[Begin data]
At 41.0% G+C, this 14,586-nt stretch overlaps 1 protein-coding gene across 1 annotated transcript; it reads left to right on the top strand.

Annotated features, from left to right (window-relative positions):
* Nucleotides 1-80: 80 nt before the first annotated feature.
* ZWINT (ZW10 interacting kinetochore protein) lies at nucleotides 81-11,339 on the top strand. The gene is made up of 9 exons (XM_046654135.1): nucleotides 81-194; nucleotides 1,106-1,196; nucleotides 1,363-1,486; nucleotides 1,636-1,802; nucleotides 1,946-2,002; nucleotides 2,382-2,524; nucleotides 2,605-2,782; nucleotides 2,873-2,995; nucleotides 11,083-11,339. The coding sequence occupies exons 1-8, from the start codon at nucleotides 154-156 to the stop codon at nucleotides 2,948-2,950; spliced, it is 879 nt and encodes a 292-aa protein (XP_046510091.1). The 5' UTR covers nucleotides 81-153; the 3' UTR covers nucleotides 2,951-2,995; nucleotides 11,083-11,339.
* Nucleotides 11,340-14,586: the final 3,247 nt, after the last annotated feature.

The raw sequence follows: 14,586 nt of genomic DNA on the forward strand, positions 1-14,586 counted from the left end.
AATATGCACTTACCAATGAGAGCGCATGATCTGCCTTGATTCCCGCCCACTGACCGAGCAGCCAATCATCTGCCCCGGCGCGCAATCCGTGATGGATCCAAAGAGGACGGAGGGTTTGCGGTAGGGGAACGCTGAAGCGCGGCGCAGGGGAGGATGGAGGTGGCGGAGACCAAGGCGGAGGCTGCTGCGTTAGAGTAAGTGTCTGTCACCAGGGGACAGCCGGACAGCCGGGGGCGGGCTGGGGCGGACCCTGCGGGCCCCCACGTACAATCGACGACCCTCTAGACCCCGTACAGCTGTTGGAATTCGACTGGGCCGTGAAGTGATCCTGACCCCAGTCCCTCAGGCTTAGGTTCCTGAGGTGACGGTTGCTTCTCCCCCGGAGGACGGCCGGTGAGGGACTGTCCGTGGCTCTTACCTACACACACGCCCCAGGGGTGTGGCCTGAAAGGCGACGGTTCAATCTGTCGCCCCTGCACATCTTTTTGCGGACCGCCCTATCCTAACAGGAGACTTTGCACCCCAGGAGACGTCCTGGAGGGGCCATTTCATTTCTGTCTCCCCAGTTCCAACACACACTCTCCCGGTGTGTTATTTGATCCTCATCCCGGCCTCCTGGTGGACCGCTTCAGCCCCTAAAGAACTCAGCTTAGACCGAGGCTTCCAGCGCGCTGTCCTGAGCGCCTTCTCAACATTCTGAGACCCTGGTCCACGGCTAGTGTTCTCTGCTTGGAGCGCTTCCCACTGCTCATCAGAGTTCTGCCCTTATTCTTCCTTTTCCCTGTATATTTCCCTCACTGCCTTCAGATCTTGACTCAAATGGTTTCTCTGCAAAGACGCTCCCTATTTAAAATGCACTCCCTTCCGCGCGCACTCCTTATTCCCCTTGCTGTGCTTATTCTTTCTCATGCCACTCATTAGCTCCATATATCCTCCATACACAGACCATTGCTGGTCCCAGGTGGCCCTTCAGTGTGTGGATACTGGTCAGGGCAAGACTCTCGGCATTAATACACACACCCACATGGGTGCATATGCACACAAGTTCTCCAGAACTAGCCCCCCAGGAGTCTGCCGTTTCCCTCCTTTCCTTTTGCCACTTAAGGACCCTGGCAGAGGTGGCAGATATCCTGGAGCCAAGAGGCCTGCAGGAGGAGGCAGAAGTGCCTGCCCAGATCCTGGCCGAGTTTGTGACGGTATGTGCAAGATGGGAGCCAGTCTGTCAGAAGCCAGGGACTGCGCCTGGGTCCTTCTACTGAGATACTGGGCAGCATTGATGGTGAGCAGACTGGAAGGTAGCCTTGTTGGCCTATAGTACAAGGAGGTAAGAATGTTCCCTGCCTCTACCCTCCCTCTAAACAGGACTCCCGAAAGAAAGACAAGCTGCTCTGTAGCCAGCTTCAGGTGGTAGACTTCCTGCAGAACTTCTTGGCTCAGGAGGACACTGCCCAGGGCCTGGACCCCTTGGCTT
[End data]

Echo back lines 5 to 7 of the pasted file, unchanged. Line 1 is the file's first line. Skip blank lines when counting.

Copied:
* Nucleotides 11,340-14,586: the final 3,247 nt, after the last annotated feature.

The raw sequence follows: 14,586 nt of genomic DNA on the forward strand, positions 1-14,586 counted from the left end.
AATATGCACTTACCAATGAGAGCGCATGATCTGCCTTGATTCCCGCCCACTGACCGAGCAGCCAATCATCTGCCCCGGCGCGCAATCCGTGATGGATCCAAAGAGGACGGAGGGTTTGCGGTAGGGGAACGCTGAAGCGCGGCGCAGGGGAGGATGGAGGTGGCGGAGACCAAGGCGGAGGCTGCTGCGTTAGAGTAAGTGTCTGTCACCAGGGGACAGCCGGACAGCCGGGGGCGGGCTGGGGCGGACCCTGCGGGCCCCCACGTACAATCGACGACCCTCTAGACCCCGTACAGCTGTTGGAATTCGACTGGGCCGTGAAGTGATCCTGACCCCAGTCCCTCAGGCTTAGGTTCCTGAGGTGACGGTTGCTTCTCCCCCGGAGGACGGCCGGTGAGGGACTGTCCGTGGCTCTTACCTACACACACGCCCCAGGGGTGTGGCCTGAAAGGCGACGGTTCAATCTGTCGCCCCTGCACATCTTTTTGCGGACCGCCCTATCCTAACAGGAGACTTTGCACCCCAGGAGACGTCCTGGAGGGGCCATTTCATTTCTGTCTCCCCAGTTCCAACACACACTCTCCCGGTGTGTTATTTGATCCTCATCCCGGCCTCCTGGTGGACCGCTTCAGCCCCTAAAGAACTCAGCTTAGACCGAGGCTTCCAGCGCGCTGTCCTGAGCGCCTTCTCAACATTCTGAGACCCTGGTCCACGGCTAGTGTTCTCTGCTTGGAGCGCTTCCCACTGCTCATCAGAGTTCTGCCCTTATTCTTCCTTTTCCCTGTATATTTCCCTCACTGCCTTCAGATCTTGACTCAAATGGTTTCTCTGCAAAGACGCTCCCTATTTAAAATGCACTCCCTTCCGCGCGCACTCCTTATTCCCCTTGCTGTGCTTATTCTTTCTCATGCCACTCATTAGCTCCATATATCCTCCATACACAGACCATTGCTGGTCCCAGGTGGCCCTTCAGTGTGTGGATACTGGTCAGGGCAAGACTCTCGGCATTAATACACACACCCACATGGGTGCATATGCACACAAGTTCTCCAGAACTAGCCCCCCAGGAGTCTGCCGTTTCCCTCCTTTCCTTTTGCCACTTAAGGACCCTGGCAGAGGTGGCAGATATCCTGGAGCCAAGAGGCCTGCAGGAGGAGGCAGAAGTGCCTGCCCAGATCCTGGCCGAGTTTGTGACGGTATGTGCAAGATGGGAGCCAGTCTGTCAGAAGCCAGGGACTGCGCCTGGGTCCTTCTACTGAGATACTGGGCAGCATTGATGGTGAGCAGACTGGAAGGTAGCCTTGTTGGCCTATAGTACAAGGAGGTAAGAATGTTCCCTGCCTCTACCCTCCCTCTAAACAGGACTCCCGAAAGAAAGACAAGCTGCTCTGTAGCCAGCTTCAGGTGGTAGACTTCCTGCAGAACTTCTTGGCTCAGGAGGACACTGCCCAGGGCCTGGACCCCTTGGCTT